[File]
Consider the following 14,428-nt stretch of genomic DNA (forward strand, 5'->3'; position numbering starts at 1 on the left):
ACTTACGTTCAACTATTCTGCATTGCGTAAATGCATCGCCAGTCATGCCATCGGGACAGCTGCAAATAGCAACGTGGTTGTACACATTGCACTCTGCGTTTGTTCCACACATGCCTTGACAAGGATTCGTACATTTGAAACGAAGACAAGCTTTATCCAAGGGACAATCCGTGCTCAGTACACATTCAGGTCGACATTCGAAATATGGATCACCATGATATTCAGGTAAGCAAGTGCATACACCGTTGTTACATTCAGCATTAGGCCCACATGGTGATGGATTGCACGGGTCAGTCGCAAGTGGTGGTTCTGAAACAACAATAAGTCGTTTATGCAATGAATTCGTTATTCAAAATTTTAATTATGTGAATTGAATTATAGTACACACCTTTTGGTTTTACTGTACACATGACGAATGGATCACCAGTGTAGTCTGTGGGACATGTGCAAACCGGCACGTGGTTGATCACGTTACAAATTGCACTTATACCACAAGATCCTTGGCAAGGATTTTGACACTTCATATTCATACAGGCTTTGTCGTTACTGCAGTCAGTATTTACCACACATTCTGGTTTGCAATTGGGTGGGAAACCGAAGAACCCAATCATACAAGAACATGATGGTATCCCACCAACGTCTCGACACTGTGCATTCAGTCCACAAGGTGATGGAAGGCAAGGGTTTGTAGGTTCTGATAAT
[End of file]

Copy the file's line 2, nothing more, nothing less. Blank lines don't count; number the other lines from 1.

ACTTACGTTCAACTATTCTGCATTGCGTAAATGCATCGCCAGTCATGCCATCGGGACAGCTGCAAATAGCAACGTGGTTGTACACATTGCACTCTGCGTTTGTTCCACACATGCCTTGACAAGGATTCGTACATTTGAAACGAAGACAAGCTTTATCCAAGGGACAATCCGTGCTCAGTACACATTCAGGTCGACATTCGAAATATGGATCACCATGATATTCAGGTAAGCAAGTGCATACACCGTTGTTACATTCAGCATTAGGCCCACATGGTGATGGATTGCACGGGTCAGTCGCAAGTGGTGGTTCTGAAACAACAATAAGTCGTTTATGCAATGAATTCGTTATTCAAAATTTTAATTATGTGAATTGAATTATAGTACACACCTTTTGGTTTTACTGTACACATGACGAATGGATCACCAGTGTAGTCTGTGGGACATGTGCAAACCGGCACGTGGTTGATCACGTTACAAATTGCACTTATACCACAAGATCCTTGGCAAGGATTTTGACACTTCATATTCATACAGGCTTTGTCGTTACTGCAGTCAGTATTTACCACACATTCTGGTTTGCAATTGGGTGGGAAACCGAAGAACCCAATCATACAAGAACATGATGGTATCCCACCAACGTCTCGACACTGTGCATTCAGTCCACAAGGTGATGGAAGGCAAGGGTTTGTAGGTTCTGATAAT